• As illustrated in FIG. 1, in one embodiment, a push notification service 101 is used to push certain notifications such as incoming friend requests to the mobile devices 150-153. An exemplary push notification service 101 is described in the Co-Pending applications which have been incorporated herein by reference. Additional details of one embodiment of a push notification service can be found, for example, in the co-pending application entitled Automatic Notification System and Process, Ser. No. 12/042,307, Filed Mar. 4, 2008 (hereinafter “Push Notification Application”), which is assigned to the assignee of the present application and which is incorporated herein by reference.
  • Although push notifications are shown in FIG. 1, various other forms of notifications may be used. For example, notifications may be sent using email, short message service (SMS), and/or various other electronic messaging formats. As described below, in one embodiment, “in-network” users (i.e., those users with an account on the friend service) are notified through push notifications whereas “out-of-network” users (i.e., those users without an account or not identified on the friend service) are notified through email, SMS or other electronic messaging format.
  • As illustrated in FIG. 2, in one embodiment, a relationship between two users on the friend service may cycle between three different states:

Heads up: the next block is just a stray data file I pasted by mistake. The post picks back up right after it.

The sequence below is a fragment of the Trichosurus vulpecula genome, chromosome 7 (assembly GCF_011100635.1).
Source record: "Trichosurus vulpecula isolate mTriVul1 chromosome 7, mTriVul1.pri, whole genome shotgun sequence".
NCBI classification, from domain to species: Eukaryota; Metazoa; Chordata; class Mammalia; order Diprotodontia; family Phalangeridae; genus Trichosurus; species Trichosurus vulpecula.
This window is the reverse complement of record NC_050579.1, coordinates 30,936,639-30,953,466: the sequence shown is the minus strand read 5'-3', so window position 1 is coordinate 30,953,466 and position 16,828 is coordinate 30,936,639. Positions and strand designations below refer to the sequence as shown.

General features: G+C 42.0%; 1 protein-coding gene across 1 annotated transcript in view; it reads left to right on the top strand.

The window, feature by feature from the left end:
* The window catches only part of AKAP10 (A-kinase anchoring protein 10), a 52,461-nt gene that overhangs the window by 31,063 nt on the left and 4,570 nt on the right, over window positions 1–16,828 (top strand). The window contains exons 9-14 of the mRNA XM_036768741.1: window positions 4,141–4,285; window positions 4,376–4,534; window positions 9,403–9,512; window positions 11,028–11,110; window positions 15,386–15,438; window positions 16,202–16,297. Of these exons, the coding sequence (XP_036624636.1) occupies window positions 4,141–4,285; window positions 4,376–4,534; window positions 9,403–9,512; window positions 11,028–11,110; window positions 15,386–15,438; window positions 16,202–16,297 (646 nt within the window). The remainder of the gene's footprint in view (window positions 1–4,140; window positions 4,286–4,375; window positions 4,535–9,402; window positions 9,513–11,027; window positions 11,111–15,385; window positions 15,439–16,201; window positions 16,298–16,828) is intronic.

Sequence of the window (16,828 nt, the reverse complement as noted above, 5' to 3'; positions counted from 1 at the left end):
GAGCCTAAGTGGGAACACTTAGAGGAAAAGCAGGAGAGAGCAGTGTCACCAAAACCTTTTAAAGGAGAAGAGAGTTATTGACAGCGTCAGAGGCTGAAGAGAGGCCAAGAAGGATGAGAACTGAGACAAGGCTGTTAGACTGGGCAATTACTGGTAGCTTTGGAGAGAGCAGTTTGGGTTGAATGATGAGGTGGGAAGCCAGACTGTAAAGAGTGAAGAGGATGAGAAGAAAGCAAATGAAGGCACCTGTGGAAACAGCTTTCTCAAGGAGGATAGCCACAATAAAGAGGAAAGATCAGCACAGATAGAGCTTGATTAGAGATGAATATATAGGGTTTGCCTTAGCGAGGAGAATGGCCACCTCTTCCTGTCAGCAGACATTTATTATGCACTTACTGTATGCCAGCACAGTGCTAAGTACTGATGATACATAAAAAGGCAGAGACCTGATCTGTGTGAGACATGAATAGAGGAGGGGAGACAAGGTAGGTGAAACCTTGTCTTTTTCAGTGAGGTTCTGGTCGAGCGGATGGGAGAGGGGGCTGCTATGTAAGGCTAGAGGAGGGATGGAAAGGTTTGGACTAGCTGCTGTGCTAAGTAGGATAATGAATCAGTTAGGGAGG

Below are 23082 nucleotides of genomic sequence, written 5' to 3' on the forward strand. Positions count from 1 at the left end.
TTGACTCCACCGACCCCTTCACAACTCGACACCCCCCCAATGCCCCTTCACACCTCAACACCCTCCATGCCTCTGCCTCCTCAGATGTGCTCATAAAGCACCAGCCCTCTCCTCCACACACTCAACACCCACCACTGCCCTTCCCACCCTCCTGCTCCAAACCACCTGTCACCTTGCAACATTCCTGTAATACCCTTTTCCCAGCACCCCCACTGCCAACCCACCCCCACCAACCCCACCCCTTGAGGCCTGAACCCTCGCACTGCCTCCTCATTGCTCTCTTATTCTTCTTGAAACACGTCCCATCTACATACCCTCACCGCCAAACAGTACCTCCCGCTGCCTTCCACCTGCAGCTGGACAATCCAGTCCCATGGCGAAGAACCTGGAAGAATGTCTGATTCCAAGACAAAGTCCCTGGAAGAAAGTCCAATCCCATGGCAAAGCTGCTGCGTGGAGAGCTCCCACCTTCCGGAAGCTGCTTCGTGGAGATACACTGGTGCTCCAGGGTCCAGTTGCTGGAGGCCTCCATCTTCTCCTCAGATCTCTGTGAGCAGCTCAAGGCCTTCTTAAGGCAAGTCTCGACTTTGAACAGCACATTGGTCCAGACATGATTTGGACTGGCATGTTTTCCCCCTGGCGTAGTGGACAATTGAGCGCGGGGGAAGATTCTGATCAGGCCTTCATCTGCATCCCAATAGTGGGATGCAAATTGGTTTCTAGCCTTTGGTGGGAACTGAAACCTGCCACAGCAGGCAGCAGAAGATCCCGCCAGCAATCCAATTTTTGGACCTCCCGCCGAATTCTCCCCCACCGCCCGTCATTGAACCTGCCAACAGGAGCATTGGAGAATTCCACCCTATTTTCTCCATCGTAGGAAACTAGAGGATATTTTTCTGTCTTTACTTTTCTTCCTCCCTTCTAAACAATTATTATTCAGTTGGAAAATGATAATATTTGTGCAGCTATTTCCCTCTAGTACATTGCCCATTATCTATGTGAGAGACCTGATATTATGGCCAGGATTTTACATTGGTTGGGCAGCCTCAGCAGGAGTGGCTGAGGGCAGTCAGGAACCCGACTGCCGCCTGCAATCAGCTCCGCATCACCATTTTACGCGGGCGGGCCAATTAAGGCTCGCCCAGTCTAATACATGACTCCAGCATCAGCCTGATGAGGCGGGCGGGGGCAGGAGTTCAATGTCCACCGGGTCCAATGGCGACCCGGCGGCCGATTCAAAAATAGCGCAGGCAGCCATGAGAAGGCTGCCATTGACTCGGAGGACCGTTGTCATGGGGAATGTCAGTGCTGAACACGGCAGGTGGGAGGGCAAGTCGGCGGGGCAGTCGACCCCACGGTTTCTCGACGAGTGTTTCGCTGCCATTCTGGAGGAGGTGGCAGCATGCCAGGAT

• At 201, there is no relationship between the two users. This is referred to as the “none” state and, in one embodiment, it is the default state. In this state, users have not sent friend requests to one another and neither of the users are registered as “friends” within the primary friends database 120. A relationship leaves this state when one of the users makes a friend request to the other.
  • At 202, when a first user initiates a friend request to a second user, the second user's relationship state associated with the first user moves the “handshake” state. In one embodiment, the relationship remains in this state until the second user's acceptance of the friend request. As described below, in one embodiment, to reduce system load and data consistency issues associated with the friend request, only the second user's record (i.e., the recipient's record) is updated within the primary database 120 or the handle database 121.
  • At 203, the second user has accepted the first user's friend request. As a result, the relationship states of both the first user and the second user can enter the “friend” state within the primary database 120 and/or the handle database 121. A relationship may remain in the friend state until one of the users de-friends the other user. When this occurs, the relationship can revert back to the “none” state at 201.